1) Nickel/Aluminum/Bronze – This material is quite durable with a tensile strength up to 95,000 lbs per square inch.  These propellers are used on boats with high horsepower and high r.p.m’s (revolutions per minute). These propellers are expensive.

2) Manganese/ Bronze – This material has good corrosion resistance, a tensile strength up to 65,000 lbs per square inch and are reasonably priced.

3) All aluminum – This material has a tensile strength of 40,000 lbs per square inch and is inexpensive. This is the most popular material for outboard engine propellers.


Note:  There are also propellers made of stainless steel, plastics and composite materials but these do not come in for repair frequently to Chris’ shop.


Now the problem with propellers is that they hit hard objects in the sea, they get cables wrapped around them and they go aground; sometimes with dramatic effect.

Here is a picture of a propeller that has recently come to Chris’s shop.  You can see that each blade is bent and one blade snapped off.

Believe it or not, this propeller will exit Chris’s shop looking brand new but first they need to be repaired.

Often the metal is in poor shape and needs to be re-welded or replaced with new metal. 

 Then the artwork begins, as Chris’s highly trained staff begins the task of ensuring that the blades are all exactly shaped the same and have the same pitch (angle).  Any difference in these critical dimensions will cause violent shaking when revolutions increase to thousands of times per minute.

You will notice, if you look at a propeller, that the pitch (angle) is different near the hub than at the end of the blades. The reason for a propeller’s contorted shape, as opposed to a relatively straight angle, is because the propeller is moving in a circular motion and the further you move out along the blade the faster that slice of the blade is moving. Therefore, the fast moving ends of a propeller need less pitch than the slower moving portion near the hub.  Confused yet?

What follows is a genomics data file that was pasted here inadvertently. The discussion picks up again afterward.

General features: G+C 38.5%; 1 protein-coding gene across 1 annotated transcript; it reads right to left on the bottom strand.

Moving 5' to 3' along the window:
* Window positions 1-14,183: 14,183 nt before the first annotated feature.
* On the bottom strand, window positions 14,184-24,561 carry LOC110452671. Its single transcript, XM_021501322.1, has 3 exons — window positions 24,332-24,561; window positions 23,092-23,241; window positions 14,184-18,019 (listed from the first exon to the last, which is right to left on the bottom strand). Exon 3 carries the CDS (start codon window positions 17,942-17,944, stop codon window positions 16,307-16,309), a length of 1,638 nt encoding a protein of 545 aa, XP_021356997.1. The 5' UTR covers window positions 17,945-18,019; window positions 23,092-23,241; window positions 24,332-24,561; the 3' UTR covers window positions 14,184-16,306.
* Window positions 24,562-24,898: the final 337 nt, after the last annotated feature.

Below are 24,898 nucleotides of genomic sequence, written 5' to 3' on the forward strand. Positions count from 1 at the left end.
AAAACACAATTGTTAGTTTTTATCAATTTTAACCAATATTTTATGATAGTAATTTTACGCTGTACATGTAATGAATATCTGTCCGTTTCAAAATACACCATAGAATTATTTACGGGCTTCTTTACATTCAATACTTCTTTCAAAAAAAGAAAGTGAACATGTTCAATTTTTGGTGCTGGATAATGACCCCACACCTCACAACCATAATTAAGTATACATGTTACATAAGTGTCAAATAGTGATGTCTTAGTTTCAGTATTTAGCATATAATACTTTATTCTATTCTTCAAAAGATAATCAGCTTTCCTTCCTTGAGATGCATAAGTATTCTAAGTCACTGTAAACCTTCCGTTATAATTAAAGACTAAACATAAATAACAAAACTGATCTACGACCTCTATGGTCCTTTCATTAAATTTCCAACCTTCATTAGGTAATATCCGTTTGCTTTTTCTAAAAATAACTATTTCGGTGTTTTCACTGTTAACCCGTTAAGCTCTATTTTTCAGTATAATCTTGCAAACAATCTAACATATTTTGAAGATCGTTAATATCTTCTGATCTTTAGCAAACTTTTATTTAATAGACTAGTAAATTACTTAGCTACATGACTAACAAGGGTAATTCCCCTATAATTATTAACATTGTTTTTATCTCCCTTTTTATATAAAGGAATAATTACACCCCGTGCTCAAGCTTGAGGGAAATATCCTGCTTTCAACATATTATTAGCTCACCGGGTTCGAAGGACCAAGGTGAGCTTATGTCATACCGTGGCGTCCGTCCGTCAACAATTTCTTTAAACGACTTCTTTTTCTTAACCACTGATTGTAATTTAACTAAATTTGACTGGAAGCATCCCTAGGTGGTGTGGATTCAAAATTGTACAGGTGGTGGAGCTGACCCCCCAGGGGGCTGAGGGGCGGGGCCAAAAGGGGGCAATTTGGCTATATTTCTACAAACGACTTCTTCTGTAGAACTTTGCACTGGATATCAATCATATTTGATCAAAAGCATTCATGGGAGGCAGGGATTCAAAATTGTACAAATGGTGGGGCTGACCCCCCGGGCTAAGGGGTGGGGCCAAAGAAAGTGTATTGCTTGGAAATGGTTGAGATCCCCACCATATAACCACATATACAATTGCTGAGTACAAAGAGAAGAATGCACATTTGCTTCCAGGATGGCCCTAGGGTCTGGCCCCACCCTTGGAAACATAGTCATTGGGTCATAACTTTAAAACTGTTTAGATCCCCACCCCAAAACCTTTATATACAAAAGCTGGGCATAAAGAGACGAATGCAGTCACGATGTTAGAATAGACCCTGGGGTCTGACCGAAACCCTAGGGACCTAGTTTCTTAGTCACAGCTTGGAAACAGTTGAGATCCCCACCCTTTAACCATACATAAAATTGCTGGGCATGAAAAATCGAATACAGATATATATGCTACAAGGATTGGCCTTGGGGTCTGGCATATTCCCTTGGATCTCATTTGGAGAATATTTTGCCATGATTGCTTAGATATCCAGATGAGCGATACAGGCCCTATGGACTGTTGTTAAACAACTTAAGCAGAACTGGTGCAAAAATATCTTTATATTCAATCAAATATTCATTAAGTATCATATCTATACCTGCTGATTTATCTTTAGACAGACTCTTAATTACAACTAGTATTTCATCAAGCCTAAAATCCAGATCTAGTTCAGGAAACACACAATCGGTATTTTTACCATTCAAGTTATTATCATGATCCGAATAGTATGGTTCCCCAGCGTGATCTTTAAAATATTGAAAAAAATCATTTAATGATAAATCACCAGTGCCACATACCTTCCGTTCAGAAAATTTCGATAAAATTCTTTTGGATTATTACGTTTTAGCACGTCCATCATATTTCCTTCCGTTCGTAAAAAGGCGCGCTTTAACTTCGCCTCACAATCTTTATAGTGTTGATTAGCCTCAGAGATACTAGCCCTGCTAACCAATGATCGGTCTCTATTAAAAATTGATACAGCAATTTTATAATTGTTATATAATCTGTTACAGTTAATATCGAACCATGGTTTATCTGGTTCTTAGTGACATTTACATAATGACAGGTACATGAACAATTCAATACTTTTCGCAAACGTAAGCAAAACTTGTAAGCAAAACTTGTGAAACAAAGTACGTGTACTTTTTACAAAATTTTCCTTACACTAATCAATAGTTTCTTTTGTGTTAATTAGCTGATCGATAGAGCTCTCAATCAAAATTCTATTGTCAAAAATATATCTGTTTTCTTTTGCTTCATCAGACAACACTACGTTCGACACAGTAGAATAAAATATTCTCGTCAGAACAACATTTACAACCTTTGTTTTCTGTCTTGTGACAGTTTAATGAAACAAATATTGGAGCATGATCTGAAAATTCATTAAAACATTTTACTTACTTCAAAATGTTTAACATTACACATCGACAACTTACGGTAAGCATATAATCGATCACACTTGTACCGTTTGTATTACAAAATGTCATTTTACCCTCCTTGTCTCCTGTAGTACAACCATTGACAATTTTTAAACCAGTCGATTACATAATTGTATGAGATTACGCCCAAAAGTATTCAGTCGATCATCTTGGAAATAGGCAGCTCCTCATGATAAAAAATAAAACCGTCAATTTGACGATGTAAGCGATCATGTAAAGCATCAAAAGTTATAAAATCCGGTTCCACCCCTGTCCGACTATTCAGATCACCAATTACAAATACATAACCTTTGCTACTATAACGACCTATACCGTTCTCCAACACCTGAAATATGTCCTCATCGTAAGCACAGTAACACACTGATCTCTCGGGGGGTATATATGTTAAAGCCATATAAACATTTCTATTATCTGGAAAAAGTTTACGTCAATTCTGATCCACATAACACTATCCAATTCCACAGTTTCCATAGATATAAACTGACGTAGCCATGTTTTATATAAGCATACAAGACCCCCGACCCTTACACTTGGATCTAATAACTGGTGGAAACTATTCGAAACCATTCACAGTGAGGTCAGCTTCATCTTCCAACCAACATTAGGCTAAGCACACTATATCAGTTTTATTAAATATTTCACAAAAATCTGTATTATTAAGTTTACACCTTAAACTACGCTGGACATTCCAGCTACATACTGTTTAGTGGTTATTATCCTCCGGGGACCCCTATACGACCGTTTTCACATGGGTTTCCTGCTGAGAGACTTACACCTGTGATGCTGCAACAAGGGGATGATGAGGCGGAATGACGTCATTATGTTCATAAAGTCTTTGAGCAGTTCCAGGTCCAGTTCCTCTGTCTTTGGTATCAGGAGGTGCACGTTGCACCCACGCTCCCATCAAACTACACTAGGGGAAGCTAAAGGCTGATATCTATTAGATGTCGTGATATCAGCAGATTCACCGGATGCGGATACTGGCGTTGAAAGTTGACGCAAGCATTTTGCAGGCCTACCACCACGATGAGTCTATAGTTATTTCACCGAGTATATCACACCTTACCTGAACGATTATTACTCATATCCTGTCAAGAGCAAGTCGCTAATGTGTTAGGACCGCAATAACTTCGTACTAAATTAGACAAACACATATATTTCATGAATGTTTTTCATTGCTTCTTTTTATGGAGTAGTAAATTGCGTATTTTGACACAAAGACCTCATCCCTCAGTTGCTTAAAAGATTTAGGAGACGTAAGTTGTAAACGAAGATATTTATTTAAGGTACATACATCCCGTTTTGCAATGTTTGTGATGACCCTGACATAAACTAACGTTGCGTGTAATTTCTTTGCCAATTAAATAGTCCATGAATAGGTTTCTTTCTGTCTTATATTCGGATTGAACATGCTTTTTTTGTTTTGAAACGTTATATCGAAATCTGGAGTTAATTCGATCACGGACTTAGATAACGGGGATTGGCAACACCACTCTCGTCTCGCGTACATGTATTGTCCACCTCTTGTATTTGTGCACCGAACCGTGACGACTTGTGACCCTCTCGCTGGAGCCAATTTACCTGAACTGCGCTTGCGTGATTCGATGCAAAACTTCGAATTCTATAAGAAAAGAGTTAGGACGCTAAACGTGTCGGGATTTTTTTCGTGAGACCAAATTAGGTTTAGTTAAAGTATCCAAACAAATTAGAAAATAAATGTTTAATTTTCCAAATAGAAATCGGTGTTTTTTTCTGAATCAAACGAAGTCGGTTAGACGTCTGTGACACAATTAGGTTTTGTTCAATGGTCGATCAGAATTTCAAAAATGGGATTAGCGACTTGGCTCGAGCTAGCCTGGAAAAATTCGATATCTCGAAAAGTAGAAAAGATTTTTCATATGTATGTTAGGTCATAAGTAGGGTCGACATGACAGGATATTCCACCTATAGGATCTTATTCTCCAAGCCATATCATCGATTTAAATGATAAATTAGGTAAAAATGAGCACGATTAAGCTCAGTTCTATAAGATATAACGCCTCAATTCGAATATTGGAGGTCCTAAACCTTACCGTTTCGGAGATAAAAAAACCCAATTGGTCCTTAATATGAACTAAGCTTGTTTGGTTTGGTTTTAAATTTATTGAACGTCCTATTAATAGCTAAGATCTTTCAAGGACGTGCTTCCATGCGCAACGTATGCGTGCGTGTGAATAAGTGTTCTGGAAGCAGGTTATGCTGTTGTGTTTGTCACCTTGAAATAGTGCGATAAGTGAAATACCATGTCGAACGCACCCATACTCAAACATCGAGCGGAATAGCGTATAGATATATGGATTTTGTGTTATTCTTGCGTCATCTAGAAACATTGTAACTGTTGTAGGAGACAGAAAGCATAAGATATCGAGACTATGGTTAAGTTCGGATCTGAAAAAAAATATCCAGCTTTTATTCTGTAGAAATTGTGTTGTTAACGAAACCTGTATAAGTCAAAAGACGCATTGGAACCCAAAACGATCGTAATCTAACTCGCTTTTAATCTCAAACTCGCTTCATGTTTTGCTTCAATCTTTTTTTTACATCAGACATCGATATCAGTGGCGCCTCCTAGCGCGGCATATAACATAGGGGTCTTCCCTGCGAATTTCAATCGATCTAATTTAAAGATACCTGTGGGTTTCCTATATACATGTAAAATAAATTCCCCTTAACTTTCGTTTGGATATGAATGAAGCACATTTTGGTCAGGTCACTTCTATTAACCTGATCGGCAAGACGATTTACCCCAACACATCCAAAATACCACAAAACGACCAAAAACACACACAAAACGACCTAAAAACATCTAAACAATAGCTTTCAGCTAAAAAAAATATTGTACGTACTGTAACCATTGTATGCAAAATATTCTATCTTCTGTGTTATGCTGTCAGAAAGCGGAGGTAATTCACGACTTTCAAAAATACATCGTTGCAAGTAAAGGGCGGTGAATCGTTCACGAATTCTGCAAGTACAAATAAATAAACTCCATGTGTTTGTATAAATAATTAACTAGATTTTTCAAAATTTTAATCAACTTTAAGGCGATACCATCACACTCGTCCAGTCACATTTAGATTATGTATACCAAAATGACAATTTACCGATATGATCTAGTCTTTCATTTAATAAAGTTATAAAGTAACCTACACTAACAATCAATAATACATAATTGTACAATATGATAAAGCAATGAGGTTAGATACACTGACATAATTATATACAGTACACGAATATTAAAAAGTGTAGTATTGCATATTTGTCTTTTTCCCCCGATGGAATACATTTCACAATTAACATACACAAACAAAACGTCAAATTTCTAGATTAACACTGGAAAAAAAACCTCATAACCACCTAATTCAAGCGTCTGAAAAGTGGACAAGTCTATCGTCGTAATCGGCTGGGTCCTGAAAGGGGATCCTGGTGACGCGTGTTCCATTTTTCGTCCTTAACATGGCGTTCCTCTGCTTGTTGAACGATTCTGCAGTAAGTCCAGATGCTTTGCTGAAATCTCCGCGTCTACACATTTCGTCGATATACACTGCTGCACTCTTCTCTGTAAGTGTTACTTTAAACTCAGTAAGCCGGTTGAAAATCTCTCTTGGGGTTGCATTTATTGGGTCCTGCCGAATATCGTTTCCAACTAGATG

Chris and his team have to measure the blade, in many places, to ensure that the pitch is correct. All these little measurements must be exactly duplicated on all blades.

Each blade is therefore examined with great care and marked carefully using a “pitchometer” which is calibrated to measure angles on each blade at different places. Various measurements and devices are used to ensure that the all the blades come out equal.

Tracings are used to ensure that the edges of the blades are uniform, smooth and equal.

When the metal needs to be bent into specification, Chris uses one of several hydraulic presses. This big one below can bend propeller shafts to within thousands of an inch using 75 tons of pressure. Other smaller hydraulic presses are used for the propeller blades.

And, like every mechanic shop around the world, there is the requisite “pin-up” girl calendar. 

There is also the standard “discla​i

​r” absolving the employees of ultimate responsibility…

But , at the end of the day, the work is done to perfection and the propeller is given its final shine.

Chris says his reward is when the client - who had dropped off a bent, broken or barnacle encrusted propeller - looks at the final product with incredulous eyes and says, “Is this really my propeller?”

Peter Benziger

Peter Benziger

Peter Benziger

Peter Benziger